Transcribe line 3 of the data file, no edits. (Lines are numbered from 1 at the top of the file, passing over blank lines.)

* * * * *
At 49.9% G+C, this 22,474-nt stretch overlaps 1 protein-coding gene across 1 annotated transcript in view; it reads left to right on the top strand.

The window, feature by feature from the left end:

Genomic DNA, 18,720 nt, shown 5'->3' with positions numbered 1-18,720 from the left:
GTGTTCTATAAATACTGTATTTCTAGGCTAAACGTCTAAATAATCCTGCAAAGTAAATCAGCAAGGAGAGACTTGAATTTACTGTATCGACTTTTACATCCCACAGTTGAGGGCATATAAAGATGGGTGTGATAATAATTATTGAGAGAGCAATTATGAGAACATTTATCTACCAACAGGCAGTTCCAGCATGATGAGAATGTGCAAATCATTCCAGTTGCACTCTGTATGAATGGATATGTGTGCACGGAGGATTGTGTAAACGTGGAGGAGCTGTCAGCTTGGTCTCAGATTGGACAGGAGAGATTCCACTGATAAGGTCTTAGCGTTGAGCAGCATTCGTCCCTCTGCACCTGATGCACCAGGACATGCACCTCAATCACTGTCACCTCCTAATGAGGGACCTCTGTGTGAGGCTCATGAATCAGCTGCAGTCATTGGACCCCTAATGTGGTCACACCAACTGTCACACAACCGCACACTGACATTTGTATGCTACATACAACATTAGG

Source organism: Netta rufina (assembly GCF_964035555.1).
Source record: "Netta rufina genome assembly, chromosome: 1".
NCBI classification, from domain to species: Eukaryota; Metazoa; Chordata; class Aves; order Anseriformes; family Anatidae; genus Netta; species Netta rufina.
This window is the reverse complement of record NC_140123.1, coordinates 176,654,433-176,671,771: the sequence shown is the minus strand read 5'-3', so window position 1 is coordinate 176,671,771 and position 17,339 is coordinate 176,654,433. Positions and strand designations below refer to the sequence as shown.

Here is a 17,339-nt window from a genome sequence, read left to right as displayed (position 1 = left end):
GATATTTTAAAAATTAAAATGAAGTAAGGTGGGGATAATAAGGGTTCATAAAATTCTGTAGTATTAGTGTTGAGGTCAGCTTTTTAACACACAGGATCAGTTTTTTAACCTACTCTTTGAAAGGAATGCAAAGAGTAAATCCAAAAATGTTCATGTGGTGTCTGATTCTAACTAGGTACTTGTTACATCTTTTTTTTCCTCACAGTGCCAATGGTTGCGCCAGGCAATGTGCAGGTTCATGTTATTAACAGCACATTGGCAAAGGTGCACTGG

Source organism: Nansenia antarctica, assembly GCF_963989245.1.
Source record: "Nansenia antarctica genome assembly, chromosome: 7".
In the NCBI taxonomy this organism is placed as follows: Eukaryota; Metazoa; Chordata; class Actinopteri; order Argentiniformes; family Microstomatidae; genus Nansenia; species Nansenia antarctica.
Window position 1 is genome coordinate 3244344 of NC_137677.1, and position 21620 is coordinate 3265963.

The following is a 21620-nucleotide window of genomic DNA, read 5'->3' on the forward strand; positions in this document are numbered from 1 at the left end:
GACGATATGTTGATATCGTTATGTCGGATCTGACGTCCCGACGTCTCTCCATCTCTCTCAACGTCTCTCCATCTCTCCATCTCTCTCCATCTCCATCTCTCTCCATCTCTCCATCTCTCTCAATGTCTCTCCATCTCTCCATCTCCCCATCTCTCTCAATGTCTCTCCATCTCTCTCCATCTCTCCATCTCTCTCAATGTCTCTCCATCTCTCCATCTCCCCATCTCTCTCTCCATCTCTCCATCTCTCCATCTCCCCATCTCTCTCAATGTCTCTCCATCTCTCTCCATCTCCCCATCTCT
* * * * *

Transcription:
Genomic DNA, 18,720 nt, shown 5'->3' with positions numbered 1-18,720 from the left: